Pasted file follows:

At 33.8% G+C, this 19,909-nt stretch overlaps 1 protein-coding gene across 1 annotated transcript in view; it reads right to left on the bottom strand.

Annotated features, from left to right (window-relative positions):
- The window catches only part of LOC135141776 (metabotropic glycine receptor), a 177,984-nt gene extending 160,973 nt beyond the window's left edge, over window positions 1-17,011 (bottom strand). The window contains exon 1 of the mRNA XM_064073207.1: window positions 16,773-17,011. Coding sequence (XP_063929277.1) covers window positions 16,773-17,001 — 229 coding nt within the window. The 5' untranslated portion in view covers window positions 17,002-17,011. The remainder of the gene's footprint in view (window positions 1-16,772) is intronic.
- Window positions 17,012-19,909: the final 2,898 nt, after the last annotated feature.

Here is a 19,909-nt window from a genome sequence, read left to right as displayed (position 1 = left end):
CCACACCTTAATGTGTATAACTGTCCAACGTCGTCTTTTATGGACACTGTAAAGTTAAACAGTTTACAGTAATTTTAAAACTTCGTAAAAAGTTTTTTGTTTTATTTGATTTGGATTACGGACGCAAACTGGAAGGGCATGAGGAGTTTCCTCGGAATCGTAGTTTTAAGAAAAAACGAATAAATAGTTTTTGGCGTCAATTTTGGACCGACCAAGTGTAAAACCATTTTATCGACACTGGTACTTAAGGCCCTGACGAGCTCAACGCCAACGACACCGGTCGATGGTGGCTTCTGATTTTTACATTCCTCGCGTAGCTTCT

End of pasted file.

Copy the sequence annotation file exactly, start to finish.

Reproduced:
At 33.8% G+C, this 19,909-nt stretch overlaps 1 protein-coding gene across 1 annotated transcript in view; it reads right to left on the bottom strand.

Annotated features, from left to right (window-relative positions):
- The window catches only part of LOC135141776 (metabotropic glycine receptor), a 177,984-nt gene extending 160,973 nt beyond the window's left edge, over window positions 1-17,011 (bottom strand). The window contains exon 1 of the mRNA XM_064073207.1: window positions 16,773-17,011. Coding sequence (XP_063929277.1) covers window positions 16,773-17,001 — 229 coding nt within the window. The 5' untranslated portion in view covers window positions 17,002-17,011. The remainder of the gene's footprint in view (window positions 1-16,772) is intronic.
- Window positions 17,012-19,909: the final 2,898 nt, after the last annotated feature.

Here is a 19,909-nt window from a genome sequence, read left to right as displayed (position 1 = left end):
CCACACCTTAATGTGTATAACTGTCCAACGTCGTCTTTTATGGACACTGTAAAGTTAAACAGTTTACAGTAATTTTAAAACTTCGTAAAAAGTTTTTTGTTTTATTTGATTTGGATTACGGACGCAAACTGGAAGGGCATGAGGAGTTTCCTCGGAATCGTAGTTTTAAGAAAAAACGAATAAATAGTTTTTGGCGTCAATTTTGGACCGACCAAGTGTAAAACCATTTTATCGACACTGGTACTTAAGGCCCTGACGAGCTCAACGCCAACGACACCGGTCGATGGTGGCTTCTGATTTTTACATTCCTCGCGTAGCTTCT